Posted 06th March 2013        

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Turkey Flat Butcher's Block

I was recently in Australia, visiting the  Barossa Valley and one winery that everyone seemed to recommend visiting was Turkey Flat. The winery takes its name from the native Australian bird (Australian Bustard) which inhabited the area in large native flocks. The area was first settled in the 1840s and today many of the vines that were planted then are still producing grapes today.

That was one interesting tidbit I learned while I was there. Australia, and especially the Barossa Valley has some of the oldest vines in the world; Turkey Flat is surrounded by these ancient vines and on their property they can trace them to being first planted in 1847. It is very impressive to see the gnarly old vines still full of foliage and bunches of grapes hanging from the lower branches.

Turkey Flat was bought by the Schultz family in 1865 and they are still the owners today. Besides running the vineyard, they were for many years the local butcher and today the butcher’s shop is now used for wine sales and is the private tasting room.

In homage to their butcher’s past, they have named their red and white blends, The Butcher’s Block. The red wine is a blend of Shiraz, Grenache and Mourvedre. The grapes come from various Turkey Flat vineyards including a percentage from the original  old vine plantings. I think it’s pretty neat to be able to drink wine that’s made from plants that were originally planted when Queen Victoria was just barely finishing the first decade of her long reign.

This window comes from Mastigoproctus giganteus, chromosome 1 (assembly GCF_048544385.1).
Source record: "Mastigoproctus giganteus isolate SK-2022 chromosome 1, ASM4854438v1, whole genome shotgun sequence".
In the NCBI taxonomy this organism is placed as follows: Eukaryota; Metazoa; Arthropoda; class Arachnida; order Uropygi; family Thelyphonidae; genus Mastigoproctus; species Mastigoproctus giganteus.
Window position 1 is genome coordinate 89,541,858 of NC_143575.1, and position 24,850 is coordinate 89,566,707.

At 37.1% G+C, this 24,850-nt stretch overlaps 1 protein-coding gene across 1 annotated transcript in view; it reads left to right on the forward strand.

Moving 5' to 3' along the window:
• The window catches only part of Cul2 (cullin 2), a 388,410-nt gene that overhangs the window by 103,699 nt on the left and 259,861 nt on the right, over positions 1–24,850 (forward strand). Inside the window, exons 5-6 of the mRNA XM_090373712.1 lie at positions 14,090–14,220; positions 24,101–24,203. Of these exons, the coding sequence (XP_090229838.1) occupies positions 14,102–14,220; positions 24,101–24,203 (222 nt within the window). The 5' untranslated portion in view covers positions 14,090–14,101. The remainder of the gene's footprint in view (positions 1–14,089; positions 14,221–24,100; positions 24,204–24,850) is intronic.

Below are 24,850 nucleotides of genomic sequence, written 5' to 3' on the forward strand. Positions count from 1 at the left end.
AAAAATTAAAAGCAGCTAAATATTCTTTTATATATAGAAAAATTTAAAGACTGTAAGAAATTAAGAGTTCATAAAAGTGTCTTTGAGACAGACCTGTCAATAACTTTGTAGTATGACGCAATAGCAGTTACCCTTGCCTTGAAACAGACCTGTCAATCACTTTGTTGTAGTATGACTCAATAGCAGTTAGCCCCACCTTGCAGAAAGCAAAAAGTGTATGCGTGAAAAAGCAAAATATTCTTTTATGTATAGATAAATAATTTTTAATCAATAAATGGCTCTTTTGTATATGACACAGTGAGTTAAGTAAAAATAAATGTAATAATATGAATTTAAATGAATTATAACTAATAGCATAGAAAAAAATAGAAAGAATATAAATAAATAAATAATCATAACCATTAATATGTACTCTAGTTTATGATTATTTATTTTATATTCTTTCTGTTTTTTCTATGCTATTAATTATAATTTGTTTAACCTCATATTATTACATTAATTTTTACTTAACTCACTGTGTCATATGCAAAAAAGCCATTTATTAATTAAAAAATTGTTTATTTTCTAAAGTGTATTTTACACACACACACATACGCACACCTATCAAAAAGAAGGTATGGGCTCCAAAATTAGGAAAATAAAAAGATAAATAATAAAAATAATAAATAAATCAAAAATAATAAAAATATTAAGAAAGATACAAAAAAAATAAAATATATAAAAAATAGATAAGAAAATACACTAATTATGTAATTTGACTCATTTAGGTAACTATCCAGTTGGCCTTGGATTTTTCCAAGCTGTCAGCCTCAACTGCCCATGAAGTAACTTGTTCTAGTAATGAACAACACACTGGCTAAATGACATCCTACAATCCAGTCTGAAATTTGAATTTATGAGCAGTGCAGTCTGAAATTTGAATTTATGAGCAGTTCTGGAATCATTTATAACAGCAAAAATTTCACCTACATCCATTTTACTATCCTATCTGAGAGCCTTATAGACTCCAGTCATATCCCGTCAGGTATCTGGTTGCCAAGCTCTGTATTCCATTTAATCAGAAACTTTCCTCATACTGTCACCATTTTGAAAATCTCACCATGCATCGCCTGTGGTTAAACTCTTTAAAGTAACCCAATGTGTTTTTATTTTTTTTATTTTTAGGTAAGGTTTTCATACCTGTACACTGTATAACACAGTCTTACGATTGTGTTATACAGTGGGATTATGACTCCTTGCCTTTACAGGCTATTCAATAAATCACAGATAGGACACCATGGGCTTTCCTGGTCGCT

While I was at the tasting room, I got to try the 2010 red Butcher’s Block. A blend of the aforementioned three grapes, it was a delightfully smooth drink of wine. A lovely perfumed nose of red fruits, it had great structure (read tannins to cut through a steak) but still round on the palate. The wine rolled around my mouth before going down in one satisfying gulp.

The 2010 Butcher’s Block red blend is available from Majestic Wines for £14.99.



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Meet the Author:
Denise Medrano
I'm an American ex-pat who is fascinated by wine. Previous to my arrival in London, I had done a sommelier course in Buenos Aires, Argentina so I knew I wanted to be in the wine trade but where to start? I started where so many people in the UK wine trade start, Oddbins. I was fortunate in that Oddbins back then had a great wine education partnership with the Wine and Spirit Educational Trust and I was able take the WSET courses. I currently have the WSET Advanced Certificate as well as holding a UK personal alcohol license. Another advantage to working at Oddbins was that I had access to all the wine trade shows. Imagine, being able to go and try as many wines as you could in one day! Whew! I have to admit, I didn't do much spitting back then and the next day, I was wishing I had at least taken better notes. I started looking around on the web for blogs that covered the London wine scene and found there were none. Well, none that appealed to me. None that were a mix of trade and consumer views and opinions. And none that really talked about what a great centre of wine this fabulous city of London is. So I rolled up my sleeves, bought a domain name and the rest, as they say, is The Winesleuth history. The Winesleuth Website - Follow The Winesleuth on Twitter